1. WOUNDED PRISONERS.
Placed at various points, each fifty yards from camp, are prisoners, one for each competitor in the
game. These prisoners can be the smaller boys of the troop, and their arms and legs should be securely
bound. They are supposed to be unconscious. At a signal each of the competitors has to make for a
prisoner and bring him home, and the one who reaches camp first with an unbound prisoner receives
twelve marks. The competitors can either untie the knots directly they reach the prisoner-which would aid
in carrying-or on arrival at Camp, but the ropes must be removed before the result can be arrived at. No
knives must be used and the prisoners, being unconscious, cannot give any assistance. The Scoutmaster
has his eye on the competitors all the time, and is particularly observant for cases of rough handling or
bad carrying, both of which are naturally injurious to wounded people. The competitor who obtains most
marks wins. A boy, for instance, might win twelve marks for getting home before the others, but he may
lose three marks through handling his captive roughly, therefore the second boy, who would receive ten
marks, should be acclaimed the winner. Generally speaking, however, the first arrival wins. This provides
good practice in untying knots and carrying the wounded. It can be adopted as an inter-patrol game, the
first boy home out of twelve receiving 24 points, the last, 2, and the patrol which obtains the most marks
2. THE RED CROSS HERO.
One day while the whole camp are enjoying themselves a messenger arrives and tells a Patrol-leader
that while he was being pursued by the enemy on their side of the border he saw one of his men lying on
the ground, wounded, and was unable to render him any assistance. The Patrol-leader then tells his men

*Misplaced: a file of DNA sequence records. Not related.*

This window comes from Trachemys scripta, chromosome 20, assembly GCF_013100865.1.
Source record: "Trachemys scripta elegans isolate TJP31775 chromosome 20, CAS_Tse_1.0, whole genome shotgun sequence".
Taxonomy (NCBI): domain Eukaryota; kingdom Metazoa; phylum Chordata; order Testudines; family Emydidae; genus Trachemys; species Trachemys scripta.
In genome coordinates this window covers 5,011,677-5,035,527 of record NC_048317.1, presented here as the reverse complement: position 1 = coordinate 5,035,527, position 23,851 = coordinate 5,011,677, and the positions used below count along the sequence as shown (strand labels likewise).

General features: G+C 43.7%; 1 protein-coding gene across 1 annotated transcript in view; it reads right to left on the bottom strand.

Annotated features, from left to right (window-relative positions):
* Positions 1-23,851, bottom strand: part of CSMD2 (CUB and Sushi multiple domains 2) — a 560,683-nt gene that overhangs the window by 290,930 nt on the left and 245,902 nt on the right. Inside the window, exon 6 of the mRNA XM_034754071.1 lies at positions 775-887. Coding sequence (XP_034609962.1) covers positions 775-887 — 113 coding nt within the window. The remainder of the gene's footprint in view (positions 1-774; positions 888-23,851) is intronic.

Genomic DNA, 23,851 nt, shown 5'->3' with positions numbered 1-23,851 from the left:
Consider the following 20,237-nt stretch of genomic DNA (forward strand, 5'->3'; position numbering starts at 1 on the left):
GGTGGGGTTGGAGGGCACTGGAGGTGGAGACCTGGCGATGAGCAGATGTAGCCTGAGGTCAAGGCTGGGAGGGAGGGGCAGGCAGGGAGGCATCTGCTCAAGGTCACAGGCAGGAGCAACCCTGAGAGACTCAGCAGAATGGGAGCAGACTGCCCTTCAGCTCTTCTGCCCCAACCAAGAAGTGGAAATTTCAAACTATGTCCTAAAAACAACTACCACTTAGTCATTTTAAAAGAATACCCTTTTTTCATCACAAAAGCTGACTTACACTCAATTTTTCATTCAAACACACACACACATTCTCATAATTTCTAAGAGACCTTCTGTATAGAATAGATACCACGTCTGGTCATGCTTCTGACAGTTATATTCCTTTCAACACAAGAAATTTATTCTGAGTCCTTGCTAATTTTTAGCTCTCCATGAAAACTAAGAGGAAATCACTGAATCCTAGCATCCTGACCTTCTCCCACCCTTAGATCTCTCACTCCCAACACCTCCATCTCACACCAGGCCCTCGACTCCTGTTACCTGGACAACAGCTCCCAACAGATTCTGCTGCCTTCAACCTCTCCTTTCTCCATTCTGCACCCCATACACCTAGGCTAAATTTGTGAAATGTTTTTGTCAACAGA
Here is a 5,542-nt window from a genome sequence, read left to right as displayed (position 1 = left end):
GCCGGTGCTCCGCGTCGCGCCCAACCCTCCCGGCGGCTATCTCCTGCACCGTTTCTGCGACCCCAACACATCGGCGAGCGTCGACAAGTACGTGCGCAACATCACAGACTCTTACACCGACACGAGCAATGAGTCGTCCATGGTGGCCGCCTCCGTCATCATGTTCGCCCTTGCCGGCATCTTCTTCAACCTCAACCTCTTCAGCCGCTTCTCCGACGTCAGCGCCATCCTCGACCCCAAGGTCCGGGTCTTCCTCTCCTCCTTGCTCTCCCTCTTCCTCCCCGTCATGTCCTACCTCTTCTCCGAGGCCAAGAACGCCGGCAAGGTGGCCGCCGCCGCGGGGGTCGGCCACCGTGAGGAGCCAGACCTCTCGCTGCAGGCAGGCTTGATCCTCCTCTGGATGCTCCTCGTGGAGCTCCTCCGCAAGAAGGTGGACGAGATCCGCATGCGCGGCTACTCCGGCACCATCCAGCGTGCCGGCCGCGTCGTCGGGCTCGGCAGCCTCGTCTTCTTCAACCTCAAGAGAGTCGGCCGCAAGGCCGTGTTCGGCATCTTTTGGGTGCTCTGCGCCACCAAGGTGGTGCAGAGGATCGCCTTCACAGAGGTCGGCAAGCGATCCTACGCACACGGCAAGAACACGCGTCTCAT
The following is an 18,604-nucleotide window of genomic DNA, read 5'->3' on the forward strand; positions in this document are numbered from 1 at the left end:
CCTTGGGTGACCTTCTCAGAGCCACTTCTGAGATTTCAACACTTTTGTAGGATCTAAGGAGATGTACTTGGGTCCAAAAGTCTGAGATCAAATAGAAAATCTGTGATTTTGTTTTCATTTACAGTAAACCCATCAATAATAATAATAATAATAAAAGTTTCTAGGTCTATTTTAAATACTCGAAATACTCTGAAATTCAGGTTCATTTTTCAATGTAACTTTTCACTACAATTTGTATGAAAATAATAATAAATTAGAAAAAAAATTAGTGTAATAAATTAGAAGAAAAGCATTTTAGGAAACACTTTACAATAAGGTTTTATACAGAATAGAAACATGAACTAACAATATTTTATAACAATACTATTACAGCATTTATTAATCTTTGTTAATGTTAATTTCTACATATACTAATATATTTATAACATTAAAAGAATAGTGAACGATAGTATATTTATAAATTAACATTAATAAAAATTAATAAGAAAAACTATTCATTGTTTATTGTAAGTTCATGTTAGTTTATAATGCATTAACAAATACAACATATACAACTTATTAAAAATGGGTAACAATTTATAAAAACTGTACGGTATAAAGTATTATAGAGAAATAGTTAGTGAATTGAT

the bad news, and calls for a volunteer to go and bring or endeavor to bring their comrade back to camp.
Thus the "Red Cross Hero" is found. His duty is to find the wounded man (who will have been placed in a
fairly hidden position before- hand) and then carry him back to camp, without being captured by the
opposing Scouts. This game needs a Scout of brain and resource to act the part of the " Red Cross
Hero," for he is supposed to be in a hostile country with a wounded man whom he must bring back to
camp. If seen he must endeavor to dodge. Two of the enemy must get hold of him before he is captured.
This is a game which will severely test the resourcefulness of the Scout. For example, if pressed he might
be sharp enough to leave his comrade completely hidden until he has knocked his pursuers off his track.
When the wounded Scout has been hidden all who can be spared from camp should go out to act as
enemy, then one comes in as messenger and describes roughly where the wounded man is. There could
be several wounded men and red cross heroes, if the enemy's number is sufficient.
3. THE ILL-FATED CAMP. By PERCY HILL.
Orders are given to a patrol to march in a certain direction until they find a camp, and, when they